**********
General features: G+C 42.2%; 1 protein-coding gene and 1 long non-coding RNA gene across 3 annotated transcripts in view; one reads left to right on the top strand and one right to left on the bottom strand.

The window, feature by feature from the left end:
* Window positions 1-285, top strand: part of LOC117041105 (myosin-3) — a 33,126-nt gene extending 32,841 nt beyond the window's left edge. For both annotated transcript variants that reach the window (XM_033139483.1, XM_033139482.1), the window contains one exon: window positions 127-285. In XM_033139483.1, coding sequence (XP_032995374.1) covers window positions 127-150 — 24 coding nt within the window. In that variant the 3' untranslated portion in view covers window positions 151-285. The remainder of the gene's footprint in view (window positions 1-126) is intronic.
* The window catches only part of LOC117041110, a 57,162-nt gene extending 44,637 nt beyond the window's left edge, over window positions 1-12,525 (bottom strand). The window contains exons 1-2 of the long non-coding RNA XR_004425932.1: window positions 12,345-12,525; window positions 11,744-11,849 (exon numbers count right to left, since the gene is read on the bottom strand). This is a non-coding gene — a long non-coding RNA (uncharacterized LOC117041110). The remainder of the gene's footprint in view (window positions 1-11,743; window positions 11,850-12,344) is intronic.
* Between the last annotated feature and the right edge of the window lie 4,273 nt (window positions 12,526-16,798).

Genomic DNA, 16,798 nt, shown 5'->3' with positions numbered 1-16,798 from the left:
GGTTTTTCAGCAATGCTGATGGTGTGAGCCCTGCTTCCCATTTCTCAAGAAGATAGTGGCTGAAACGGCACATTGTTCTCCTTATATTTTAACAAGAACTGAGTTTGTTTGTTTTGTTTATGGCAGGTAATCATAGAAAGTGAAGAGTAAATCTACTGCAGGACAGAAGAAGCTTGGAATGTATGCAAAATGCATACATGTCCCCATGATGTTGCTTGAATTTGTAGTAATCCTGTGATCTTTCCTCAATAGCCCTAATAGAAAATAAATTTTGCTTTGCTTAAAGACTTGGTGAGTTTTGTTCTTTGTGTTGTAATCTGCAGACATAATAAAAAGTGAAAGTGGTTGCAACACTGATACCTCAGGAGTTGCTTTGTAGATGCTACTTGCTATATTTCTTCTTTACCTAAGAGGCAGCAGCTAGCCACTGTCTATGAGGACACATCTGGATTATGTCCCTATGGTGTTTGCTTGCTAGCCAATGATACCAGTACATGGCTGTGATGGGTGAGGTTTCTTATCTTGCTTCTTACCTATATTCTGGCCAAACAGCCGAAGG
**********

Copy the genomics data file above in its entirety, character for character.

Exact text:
General features: G+C 42.2%; 1 protein-coding gene and 1 long non-coding RNA gene across 3 annotated transcripts in view; one reads left to right on the top strand and one right to left on the bottom strand.

The window, feature by feature from the left end:
* Window positions 1-285, top strand: part of LOC117041105 (myosin-3) — a 33,126-nt gene extending 32,841 nt beyond the window's left edge. For both annotated transcript variants that reach the window (XM_033139483.1, XM_033139482.1), the window contains one exon: window positions 127-285. In XM_033139483.1, coding sequence (XP_032995374.1) covers window positions 127-150 — 24 coding nt within the window. In that variant the 3' untranslated portion in view covers window positions 151-285. The remainder of the gene's footprint in view (window positions 1-126) is intronic.
* The window catches only part of LOC117041110, a 57,162-nt gene extending 44,637 nt beyond the window's left edge, over window positions 1-12,525 (bottom strand). The window contains exons 1-2 of the long non-coding RNA XR_004425932.1: window positions 12,345-12,525; window positions 11,744-11,849 (exon numbers count right to left, since the gene is read on the bottom strand). This is a non-coding gene — a long non-coding RNA (uncharacterized LOC117041110). The remainder of the gene's footprint in view (window positions 1-11,743; window positions 11,850-12,344) is intronic.
* Between the last annotated feature and the right edge of the window lie 4,273 nt (window positions 12,526-16,798).

Genomic DNA, 16,798 nt, shown 5'->3' with positions numbered 1-16,798 from the left:
GGTTTTTCAGCAATGCTGATGGTGTGAGCCCTGCTTCCCATTTCTCAAGAAGATAGTGGCTGAAACGGCACATTGTTCTCCTTATATTTTAACAAGAACTGAGTTTGTTTGTTTTGTTTATGGCAGGTAATCATAGAAAGTGAAGAGTAAATCTACTGCAGGACAGAAGAAGCTTGGAATGTATGCAAAATGCATACATGTCCCCATGATGTTGCTTGAATTTGTAGTAATCCTGTGATCTTTCCTCAATAGCCCTAATAGAAAATAAATTTTGCTTTGCTTAAAGACTTGGTGAGTTTTGTTCTTTGTGTTGTAATCTGCAGACATAATAAAAAGTGAAAGTGGTTGCAACACTGATACCTCAGGAGTTGCTTTGTAGATGCTACTTGCTATATTTCTTCTTTACCTAAGAGGCAGCAGCTAGCCACTGTCTATGAGGACACATCTGGATTATGTCCCTATGGTGTTTGCTTGCTAGCCAATGATACCAGTACATGGCTGTGATGGGTGAGGTTTCTTATCTTGCTTCTTACCTATATTCTGGCCAAACAGCCGAAGG